Saturday, June 20, 2015

This Week in Madonna House - June 13-19

When I wrote this column last Saturday, Josephine Halfman had just died. So, of course, this week in Madonna House was first taken up with the corporal work of mercy of 'burying the dead'. Josephine's family coincidentally had come up to see her just as she took a turn for the worse, and so were already here when she died. We were thus able to have the funeral fairly quickly, receiving the body and waking her on Sunday, then having the funeral Monday morning.

It was a small funeral, by MH standards. Josephine had spent the last 24 years of her life in our house in Toronto, and so the members of that house along with some of its close friends came up for the day. I had the wake service and Fr. David May had the funeral; both of us spoke in different ways of the mysterious and hidden quality of Josephine's life, and her steady fidelity to what God asked of her through it all. Trudi Cortens, the director of our Toronto house, gave a beautiful eulogy at the wake testifying to Josephine's many gifts and her apostolic generosity.

It is our custom on the evening of the funeral, after a festive supper, to have a 'memory night' where people can share their stories about the person who died. And so we did that, and it was a great thing especially for the considerable number of MH staff who did not know Josephine too well, her having been away so much in our houses.

Josephine was a true servant of the apostolate. Joining in 1958, she spent most of her first decade in MH in Combermere working in the office and as Catherine's assistant. She was a woman of high intelligence, trained as a chemist, and steady good humour.

In 1968 she was sent to open a house in Lima, Peru, which operated for four years. We lived in a barriada, or shanty town on the outskirts of the city, living among the poorest of the poor and living pretty poorly ourselves. It is our custom opening a house to not rush in with a thousand apostolic ideas and agendae, but to simply live with the people and get to know them first and see what they actually need from us.

Circumstances beyond our control led to the house closing after only a short time, really. Meanwhile, it was an experience that marked those who were part of that house, a true immersion into living among the very poor and indeed feeling quite helpless and poor in that living situation. Josephine returned to Combermere and had various short assignments, eventually going to our house in Cleveland.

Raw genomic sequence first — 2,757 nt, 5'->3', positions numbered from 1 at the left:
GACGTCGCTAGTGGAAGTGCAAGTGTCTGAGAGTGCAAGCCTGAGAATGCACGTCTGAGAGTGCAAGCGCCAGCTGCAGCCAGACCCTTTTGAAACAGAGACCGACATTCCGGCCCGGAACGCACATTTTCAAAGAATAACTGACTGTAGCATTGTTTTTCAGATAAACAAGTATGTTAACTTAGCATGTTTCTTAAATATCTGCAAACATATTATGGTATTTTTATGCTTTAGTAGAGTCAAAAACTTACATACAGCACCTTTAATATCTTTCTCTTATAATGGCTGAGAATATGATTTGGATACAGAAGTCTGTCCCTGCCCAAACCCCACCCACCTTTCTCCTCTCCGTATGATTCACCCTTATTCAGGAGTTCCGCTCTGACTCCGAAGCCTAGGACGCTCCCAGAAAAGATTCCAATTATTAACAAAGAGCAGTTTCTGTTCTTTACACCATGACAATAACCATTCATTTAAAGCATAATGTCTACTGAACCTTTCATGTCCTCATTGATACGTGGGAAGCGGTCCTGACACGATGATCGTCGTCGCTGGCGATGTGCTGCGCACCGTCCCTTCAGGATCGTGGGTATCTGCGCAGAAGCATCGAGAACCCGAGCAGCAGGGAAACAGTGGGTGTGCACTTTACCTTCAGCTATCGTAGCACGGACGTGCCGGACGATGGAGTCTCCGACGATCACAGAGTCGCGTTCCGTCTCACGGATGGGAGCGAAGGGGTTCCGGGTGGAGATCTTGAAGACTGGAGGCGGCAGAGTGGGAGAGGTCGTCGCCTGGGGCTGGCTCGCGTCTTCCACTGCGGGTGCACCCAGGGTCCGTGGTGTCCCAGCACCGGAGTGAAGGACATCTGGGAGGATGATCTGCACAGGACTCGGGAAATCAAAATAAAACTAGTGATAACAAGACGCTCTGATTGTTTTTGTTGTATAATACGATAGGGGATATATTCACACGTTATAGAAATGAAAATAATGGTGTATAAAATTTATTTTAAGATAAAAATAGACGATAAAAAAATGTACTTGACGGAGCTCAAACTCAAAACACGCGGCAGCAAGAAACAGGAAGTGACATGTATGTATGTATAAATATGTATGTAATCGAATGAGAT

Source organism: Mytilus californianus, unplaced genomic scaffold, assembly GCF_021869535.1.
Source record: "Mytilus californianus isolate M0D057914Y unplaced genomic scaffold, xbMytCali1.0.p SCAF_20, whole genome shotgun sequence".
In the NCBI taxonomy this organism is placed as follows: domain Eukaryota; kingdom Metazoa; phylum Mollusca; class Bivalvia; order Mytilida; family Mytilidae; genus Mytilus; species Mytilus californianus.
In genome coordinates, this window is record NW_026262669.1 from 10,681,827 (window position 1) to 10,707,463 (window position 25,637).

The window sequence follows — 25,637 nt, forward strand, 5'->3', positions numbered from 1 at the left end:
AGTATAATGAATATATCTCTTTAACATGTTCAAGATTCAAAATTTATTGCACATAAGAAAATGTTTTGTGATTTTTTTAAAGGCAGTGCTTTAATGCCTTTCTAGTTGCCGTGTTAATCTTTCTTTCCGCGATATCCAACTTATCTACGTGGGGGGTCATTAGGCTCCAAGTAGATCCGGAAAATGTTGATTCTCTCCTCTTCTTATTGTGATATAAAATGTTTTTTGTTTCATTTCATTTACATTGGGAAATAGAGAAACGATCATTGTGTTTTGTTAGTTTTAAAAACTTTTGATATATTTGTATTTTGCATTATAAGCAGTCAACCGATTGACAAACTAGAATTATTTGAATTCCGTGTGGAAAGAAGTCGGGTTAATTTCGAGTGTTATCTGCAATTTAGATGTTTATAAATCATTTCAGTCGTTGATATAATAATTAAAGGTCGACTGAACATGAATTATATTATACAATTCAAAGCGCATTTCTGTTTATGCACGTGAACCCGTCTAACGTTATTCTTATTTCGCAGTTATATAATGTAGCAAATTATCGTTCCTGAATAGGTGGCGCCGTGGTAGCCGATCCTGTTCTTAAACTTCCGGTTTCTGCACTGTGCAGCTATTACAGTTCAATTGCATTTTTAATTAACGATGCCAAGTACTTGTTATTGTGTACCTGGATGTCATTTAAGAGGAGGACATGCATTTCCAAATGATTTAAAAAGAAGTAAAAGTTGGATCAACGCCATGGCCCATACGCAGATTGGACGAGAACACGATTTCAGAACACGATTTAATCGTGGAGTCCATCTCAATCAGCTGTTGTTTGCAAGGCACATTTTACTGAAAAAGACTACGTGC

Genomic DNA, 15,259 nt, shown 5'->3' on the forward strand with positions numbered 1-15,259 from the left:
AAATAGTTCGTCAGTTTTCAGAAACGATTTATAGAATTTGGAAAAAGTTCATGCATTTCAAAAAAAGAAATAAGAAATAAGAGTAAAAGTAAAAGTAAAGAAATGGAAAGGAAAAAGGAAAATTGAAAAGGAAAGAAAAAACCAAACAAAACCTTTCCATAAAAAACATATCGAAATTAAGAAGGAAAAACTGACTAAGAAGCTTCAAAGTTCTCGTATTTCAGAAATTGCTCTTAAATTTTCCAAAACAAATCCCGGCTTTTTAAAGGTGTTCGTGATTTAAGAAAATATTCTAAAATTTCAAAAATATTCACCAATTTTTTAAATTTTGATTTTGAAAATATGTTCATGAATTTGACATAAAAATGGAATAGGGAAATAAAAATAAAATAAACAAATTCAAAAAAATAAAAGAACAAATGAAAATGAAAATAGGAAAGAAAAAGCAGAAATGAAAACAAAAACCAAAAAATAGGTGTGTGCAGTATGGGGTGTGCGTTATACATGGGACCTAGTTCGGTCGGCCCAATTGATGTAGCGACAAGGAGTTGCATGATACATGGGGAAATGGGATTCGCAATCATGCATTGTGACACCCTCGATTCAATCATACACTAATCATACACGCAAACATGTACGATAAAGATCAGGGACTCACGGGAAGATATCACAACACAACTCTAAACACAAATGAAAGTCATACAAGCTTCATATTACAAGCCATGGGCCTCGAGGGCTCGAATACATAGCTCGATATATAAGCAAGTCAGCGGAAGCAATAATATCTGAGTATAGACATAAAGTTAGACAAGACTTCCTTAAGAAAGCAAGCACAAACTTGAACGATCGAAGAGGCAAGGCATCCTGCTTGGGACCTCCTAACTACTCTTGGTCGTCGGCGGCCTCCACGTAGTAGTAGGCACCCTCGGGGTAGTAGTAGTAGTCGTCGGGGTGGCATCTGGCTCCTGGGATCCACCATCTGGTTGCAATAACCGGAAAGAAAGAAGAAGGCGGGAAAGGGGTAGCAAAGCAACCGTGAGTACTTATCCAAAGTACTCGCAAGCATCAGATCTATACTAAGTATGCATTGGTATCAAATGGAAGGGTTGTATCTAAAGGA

This house was also located among the very poor in the inner city, and closed in 1986 when a man broke in and brutally assaulted the two women who were assigned there at the time--Josephine and Mamie Legris, who just died two months ago. Both of them were undaunted by this and promptly went on to their next apostolic assignments; Josephine in short order was ensconced in MH Toronto where she would remain until old age and ill health required her return to Combermere a year ago.

In Toronto she was part of the (in MH) famed group who lived without a house for over a year, splitting up and staying with friends all over the city while searching for a permanent location and somehow keeping an apostolate and a community life going all the while. The house they eventually found was only affordable because it was about to be condemned and torn down, and so the whole place had to be rebuilt from the inside out. And Josephine was in the middle of all of that, a tireless worker who met every situation with a sharp intellect and good humor expressed with a ready wit.

The Toronto years were the best years of her life, as she was able to just pour herself out in a thriving bustling apostolate. She hated--absolutely hated--leaving Toronto even though by the end of her time there she was blind in one eye, deaf in one ear, could hardly walk and (unbeknownst to us) had a brain tumour that would eventually kill her. She was an apostolic servant all the way and would have liked to die with her boots on. 

So honouring this wonderful woman was 'the main event' of the week, of course. But come Tuesday life resumed with its increasing summer intensity. The farm is going great guns, and the food processors--the women who preserve the harvest for the winter--are already at work, putting up the rhubarb. Meanwhile, of course, the gardens are in full swing with most crops planted and a nice combination of warm days and rain making everything grow beautifully. The shops are picking up speed, as are the summer tourists. Besides growing and preserving the food we need, hospitality is the principal work of our summer season.

We have had a little influx of guests, with more on the way in weeks ahead, and that always brings a lovely energy of its own, of course. And... that's about it for us this week. Be assured of our prayers for all of you and for the world. 

No comments:

Post a Comment

Note: Only a member of this blog may post a comment.